Is Being a Vet Stressful? – How to Manage Work-Related Stress
‘Is being a vet stressful?’
This is a question many prospective professionals ask before embarking on their careers.
And the truth is, it can be.
According to the Royal College of Veterinary Surgeons (RVCS), 90% of vets found their jobs stressful1. Additionally, according to the British Veterinary Association (BVA), stress was one of the main reasons why vets (if given the chance) would choose a different career path2.
Given the scale and potential impact of the issue, what can be done to reduce stress and help vets cope in practice?
Managing Stress in Practice
In practice, there are many stressors for veterinarians. They include (but are not limited to) poor work/life balance, personal finances (due to either insufficient wages or veterinary debt), compassion fatigue and underinvestment in non-clinical skills needed to navigate human relationships.
Given that many vets tend to be high achievers (often perfectionistic) and empathetic, this can make them especially vulnerable to anxiety in the workplace, as the perceived cost of making mistakes is high.
To combat this, there are several tactics veterinary professionals can utilise.
Triage, Triage, Triage
The high pressure, fast-paced nature of veterinary care can make even the most hardened vets crumble. Being able to prioritise and delegate tasks, therefore, is key for effective time and stress management.
Triage (which means ‘to sort’ in French) is one of the most effective ways to do this. There are several triage scoring systems out there, and choosing one is just a matter of preference.
The veterinary triage list (VTL)
Animal trauma triage system (ATT)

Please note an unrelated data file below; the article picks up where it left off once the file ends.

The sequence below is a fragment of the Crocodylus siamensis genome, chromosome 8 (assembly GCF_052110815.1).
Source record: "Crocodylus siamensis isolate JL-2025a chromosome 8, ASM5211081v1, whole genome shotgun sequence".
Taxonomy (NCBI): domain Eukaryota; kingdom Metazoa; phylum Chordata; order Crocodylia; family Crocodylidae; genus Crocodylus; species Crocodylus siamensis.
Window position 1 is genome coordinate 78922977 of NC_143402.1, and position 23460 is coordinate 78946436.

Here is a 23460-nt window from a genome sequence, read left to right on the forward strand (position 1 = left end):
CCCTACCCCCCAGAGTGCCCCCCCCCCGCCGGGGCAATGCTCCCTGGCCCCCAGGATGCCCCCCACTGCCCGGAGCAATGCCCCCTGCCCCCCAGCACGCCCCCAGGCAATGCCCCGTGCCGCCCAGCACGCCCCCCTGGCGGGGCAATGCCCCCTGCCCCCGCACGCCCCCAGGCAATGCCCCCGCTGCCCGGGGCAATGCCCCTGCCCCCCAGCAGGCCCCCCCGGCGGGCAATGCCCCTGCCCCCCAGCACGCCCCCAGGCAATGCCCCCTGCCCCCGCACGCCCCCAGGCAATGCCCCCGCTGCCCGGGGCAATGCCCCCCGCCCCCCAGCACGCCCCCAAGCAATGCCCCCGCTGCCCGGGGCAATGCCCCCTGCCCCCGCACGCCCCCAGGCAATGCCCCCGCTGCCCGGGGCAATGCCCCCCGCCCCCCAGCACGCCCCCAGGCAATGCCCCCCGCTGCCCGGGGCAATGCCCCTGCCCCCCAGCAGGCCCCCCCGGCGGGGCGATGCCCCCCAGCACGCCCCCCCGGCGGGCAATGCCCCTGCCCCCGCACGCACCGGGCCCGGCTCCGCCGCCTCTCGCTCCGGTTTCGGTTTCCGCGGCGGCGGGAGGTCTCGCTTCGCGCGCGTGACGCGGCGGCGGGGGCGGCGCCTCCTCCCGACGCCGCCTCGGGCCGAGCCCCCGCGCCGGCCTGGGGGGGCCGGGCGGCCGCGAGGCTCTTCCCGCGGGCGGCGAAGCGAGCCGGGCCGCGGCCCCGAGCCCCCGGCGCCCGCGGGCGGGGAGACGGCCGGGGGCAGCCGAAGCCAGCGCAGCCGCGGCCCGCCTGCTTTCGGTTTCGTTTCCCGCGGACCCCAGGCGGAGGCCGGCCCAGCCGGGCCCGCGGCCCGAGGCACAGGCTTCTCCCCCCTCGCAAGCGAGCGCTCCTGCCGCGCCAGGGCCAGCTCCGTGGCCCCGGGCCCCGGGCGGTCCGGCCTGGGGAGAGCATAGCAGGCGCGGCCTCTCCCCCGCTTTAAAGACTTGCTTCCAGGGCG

Acute patient physiological and patient evaluation (APPLE)
Once a vet has prioritised their patients, they should delegate tasks accordingly.
Another technique veterinarians can utilise is the 60-second rule. Between tasks, vets should reflect on their to-do list and ask -what can I do in 60 seconds or less? If they have a task that can be completed within this time frame, they should do it. If not, they should pass it on to someone else (if possible) or put it aside for another time.
This technique can be a great way for veterinarians to stay on top of small tasks to reduce stress.
Take a Break
Numerous studies have shown that breaks are needed to maintain performance and reduce stress at work.
One study by Korpela, Kinnunen, Geurts, de Bloom and Sianoja, found that lunchtime breaks increased levels of energy and decreased exhaustion in the workplace3. After a year of instituting regular breaks at their place of study, researchers found that staff had increased vigour and energy at work.
Veterinarians who find themselves consistently missing their breaks should bring it up with management. It is a right (and a necessity) to have a break during the day; not having one can put both clients and vets at risk.
Although mindfulness can seem like a bit of a buzzword nowadays, its effectiveness for reducing stress is scientifically proven and well documented.
In a systematic review of several mindfulness studies, researchers found that mindfulness reduced levels of emotional exhaustion, stress, depression, anxiety, and occupational stress significantly4. They further found that mindfulness improved personal accomplishment, self-compassion, quality of sleep, and relaxation.